Avoiding gluttony requires paying attention to your neighbors. It’s a lot harder than just checking the scale each morning. P.73
Misconceptions About Honoring the Temple
Honoring the temple is often thought of as being thin and healthy, perhaps even looking our best. The reason most of us think we should honor the temple is so that we can better serve God. That may reflect a heart God can appreciate, but sometimes we can still serve God in our bodies that are less than thin.
The reason most of us think we should honor the temple is so that we can better serve God. That may reflect a heart God can appreciate, but sometimes we can still serve God in our bodies that are less than thin. Click To Tweet
Fat bodies deserve the same dignity. We can show up and be present at the bedsides of the sick, prepare food or clothing for those who are hungry and cold. We can honor the temple of our body–put in the service of God–in the many ways we are physically present in our community. This dignity does not change, no matter the limits on any person’s body or movements. Those who struggle with painful disease or disabilities have a right to express their pain, to proclaim all the ways that their body does not feel good. Yet even bodies in pain are made in the image of God and are worthy of dignity and respect. P.87
Misconceptions About Health
I have never been super skinny. As a matter of fact, when I felt my healthiest and looked my best, I was still several pounds over what the charts said I should weigh. The first time our doctor cautioned us that my daughter might be a bit overweight, she looked perfectly normal. There are many people who believe that weight charts are not accurate. Scales should hold no power over how we feel about ourselves. They should hold very little power over how we view our health.
There is an organization, Health at Every Size, that Morgan endorses.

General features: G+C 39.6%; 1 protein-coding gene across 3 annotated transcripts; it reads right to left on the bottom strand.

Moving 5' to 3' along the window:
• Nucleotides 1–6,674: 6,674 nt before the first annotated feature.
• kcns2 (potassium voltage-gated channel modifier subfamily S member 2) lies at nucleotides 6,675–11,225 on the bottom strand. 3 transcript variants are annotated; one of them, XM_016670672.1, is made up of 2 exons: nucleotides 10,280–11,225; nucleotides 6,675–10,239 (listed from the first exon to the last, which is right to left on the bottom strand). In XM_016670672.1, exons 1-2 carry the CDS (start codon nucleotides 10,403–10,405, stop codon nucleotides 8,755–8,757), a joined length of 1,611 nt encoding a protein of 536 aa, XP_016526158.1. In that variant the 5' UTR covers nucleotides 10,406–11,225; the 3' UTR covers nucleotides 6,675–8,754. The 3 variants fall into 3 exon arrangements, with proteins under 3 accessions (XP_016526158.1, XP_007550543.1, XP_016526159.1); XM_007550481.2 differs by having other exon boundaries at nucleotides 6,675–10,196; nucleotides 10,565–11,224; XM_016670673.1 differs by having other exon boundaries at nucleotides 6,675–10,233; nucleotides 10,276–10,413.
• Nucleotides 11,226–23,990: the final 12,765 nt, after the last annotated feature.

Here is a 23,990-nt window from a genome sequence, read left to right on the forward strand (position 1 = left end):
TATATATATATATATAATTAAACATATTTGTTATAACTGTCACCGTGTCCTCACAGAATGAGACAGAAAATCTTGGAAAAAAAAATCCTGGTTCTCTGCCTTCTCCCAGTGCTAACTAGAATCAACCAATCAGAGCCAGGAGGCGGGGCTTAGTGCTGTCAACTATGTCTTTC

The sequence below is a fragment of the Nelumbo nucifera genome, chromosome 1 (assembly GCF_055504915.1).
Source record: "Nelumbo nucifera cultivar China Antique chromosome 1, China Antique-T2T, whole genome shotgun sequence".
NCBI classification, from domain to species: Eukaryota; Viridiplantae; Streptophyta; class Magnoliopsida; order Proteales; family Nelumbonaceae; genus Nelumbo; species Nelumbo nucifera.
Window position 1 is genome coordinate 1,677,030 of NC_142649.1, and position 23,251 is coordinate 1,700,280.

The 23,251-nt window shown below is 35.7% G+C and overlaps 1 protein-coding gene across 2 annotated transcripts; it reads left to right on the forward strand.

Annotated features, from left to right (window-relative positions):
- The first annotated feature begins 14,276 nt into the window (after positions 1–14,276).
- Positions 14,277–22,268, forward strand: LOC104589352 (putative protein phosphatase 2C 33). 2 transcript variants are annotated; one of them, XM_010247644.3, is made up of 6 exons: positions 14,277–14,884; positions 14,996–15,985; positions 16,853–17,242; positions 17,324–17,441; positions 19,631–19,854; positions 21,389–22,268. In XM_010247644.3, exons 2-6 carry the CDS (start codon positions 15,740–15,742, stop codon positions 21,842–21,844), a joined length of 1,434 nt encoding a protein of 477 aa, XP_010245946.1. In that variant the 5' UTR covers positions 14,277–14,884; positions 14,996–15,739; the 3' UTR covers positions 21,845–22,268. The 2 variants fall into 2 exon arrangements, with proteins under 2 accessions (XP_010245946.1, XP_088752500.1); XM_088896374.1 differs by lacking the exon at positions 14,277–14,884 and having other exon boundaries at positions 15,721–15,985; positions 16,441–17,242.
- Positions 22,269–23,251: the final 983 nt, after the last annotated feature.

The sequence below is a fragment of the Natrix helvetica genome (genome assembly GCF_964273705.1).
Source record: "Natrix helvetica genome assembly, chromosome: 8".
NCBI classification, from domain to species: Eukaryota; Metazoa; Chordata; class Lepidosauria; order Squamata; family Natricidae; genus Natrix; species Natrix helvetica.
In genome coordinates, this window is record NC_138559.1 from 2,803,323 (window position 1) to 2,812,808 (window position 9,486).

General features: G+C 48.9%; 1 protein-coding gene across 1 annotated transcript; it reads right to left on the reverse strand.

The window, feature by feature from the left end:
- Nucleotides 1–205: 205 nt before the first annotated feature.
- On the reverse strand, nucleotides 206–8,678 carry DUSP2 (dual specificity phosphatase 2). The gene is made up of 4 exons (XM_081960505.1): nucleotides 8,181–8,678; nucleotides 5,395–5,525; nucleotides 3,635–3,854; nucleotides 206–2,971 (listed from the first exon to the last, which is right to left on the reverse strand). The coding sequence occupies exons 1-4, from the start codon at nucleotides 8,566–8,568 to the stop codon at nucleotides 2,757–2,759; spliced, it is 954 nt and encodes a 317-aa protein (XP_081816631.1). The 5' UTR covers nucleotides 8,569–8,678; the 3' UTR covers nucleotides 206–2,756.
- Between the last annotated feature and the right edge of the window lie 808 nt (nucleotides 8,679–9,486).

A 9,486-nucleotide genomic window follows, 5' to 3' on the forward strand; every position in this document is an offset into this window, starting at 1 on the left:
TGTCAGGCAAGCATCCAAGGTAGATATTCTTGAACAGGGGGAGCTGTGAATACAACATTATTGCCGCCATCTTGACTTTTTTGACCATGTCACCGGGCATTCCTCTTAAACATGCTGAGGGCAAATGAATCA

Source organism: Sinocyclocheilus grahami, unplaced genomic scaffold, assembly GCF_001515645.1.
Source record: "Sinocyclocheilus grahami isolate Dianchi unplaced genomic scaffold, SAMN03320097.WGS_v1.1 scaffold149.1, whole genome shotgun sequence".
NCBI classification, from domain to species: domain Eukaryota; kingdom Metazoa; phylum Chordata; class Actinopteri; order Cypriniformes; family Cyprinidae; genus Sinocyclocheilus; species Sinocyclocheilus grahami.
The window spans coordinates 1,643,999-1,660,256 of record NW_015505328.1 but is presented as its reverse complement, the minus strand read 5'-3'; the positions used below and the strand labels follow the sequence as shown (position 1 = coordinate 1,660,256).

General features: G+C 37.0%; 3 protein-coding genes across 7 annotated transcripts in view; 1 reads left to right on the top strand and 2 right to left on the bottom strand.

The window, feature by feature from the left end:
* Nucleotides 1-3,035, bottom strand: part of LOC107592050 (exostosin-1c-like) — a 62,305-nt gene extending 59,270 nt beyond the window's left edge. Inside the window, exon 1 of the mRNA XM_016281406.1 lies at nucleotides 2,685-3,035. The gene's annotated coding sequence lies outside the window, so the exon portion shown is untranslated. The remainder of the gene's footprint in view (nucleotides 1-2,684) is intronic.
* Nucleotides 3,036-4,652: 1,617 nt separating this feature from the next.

This is a holistic approach that asks you to pay attention to your body (energy, strength, endurance, mood, aches and pains, etc.) and to use medical measurements (blood sugar and cholesterol levels, heart and kidney function, etc.) under the care of a physician to determine your health without using weight as the determining factor of whether you are healthy or not. P.103
Morgan tells a story of seeing one doctor who told her, in spite of her fat, that she was the most healthy person she had seen all week. Then she tells of moving and going to another doctor who didn’t even own a large size blood pressure cuff (which measures more accurately for larger people) and tried to immediately put her on blood pressure medication even without any prior history of high blood pressure. Perhaps we would all be happier (and more accurate) if we didn’t judge a person’s health, including our own, by size.
Fat and Imperfect Moms, This is For You
If you, like me, have struggled with your weight in the past or present, if you have constant thoughts that you could be more pleasing to God, more useful to Him if you were just smaller, please read Fat and Faithful: Learning to Love Our Bodies, Our Neighbors, and Ourselves by J. Nicole Morgan. Maybe you will even win a copy in this giveaway! However you get your copy, you will feel inspired at the end. As moms, we need to accept ourselves and teach our children that we are who God wants us to be. If our children are to follow in our footsteps, we need to give them tools to thwart the lies we hear so often, and know that God is using them and they are beautiful.
Fat and Imperfect Moms Wanted
So what is it for you? What is that thing that makes you feel less than? Are you willing to turn it over to God and trust that you are who He made you to be? You may not be perfect. He isn’t finished with you yet. He can still use you in spite of your flaws. In fact, your flaws show others evidence of God’s grace. Maybe what you have viewed as flaws are not even flaws at all. Let go of your insecurities and let God flourish. You will be amazed at what He can do in and through you. He is holding up a sign, asking you to join Him in His work…”Fat and Imperfect Moms Wanted.”